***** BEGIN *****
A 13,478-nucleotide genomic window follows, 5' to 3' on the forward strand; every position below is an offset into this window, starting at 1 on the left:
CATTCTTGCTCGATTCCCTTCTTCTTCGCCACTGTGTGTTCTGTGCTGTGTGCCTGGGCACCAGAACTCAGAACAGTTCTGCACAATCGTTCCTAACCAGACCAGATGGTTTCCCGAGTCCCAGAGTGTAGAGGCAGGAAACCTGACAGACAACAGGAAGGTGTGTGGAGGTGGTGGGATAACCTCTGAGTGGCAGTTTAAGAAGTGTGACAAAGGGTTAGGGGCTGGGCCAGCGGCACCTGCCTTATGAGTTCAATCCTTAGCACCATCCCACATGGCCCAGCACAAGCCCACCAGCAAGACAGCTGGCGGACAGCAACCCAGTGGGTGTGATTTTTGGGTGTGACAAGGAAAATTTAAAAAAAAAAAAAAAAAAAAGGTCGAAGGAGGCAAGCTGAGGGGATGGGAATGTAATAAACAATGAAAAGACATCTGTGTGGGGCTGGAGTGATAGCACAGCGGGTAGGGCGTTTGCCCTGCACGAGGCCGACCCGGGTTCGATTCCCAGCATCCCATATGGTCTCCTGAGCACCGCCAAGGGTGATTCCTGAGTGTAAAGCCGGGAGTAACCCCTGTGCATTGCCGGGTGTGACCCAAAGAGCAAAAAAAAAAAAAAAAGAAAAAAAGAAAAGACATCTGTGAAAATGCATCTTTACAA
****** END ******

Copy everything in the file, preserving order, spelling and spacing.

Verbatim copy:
A 13,478-nucleotide genomic window follows, 5' to 3' on the forward strand; every position below is an offset into this window, starting at 1 on the left:
CATTCTTGCTCGATTCCCTTCTTCTTCGCCACTGTGTGTTCTGTGCTGTGTGCCTGGGCACCAGAACTCAGAACAGTTCTGCACAATCGTTCCTAACCAGACCAGATGGTTTCCCGAGTCCCAGAGTGTAGAGGCAGGAAACCTGACAGACAACAGGAAGGTGTGTGGAGGTGGTGGGATAACCTCTGAGTGGCAGTTTAAGAAGTGTGACAAAGGGTTAGGGGCTGGGCCAGCGGCACCTGCCTTATGAGTTCAATCCTTAGCACCATCCCACATGGCCCAGCACAAGCCCACCAGCAAGACAGCTGGCGGACAGCAACCCAGTGGGTGTGATTTTTGGGTGTGACAAGGAAAATTTAAAAAAAAAAAAAAAAAAAAGGTCGAAGGAGGCAAGCTGAGGGGATGGGAATGTAATAAACAATGAAAAGACATCTGTGTGGGGCTGGAGTGATAGCACAGCGGGTAGGGCGTTTGCCCTGCACGAGGCCGACCCGGGTTCGATTCCCAGCATCCCATATGGTCTCCTGAGCACCGCCAAGGGTGATTCCTGAGTGTAAAGCCGGGAGTAACCCCTGTGCATTGCCGGGTGTGACCCAAAGAGCAAAAAAAAAAAAAAAAGAAAAAAAGAAAAGACATCTGTGAAAATGCATCTTTACAA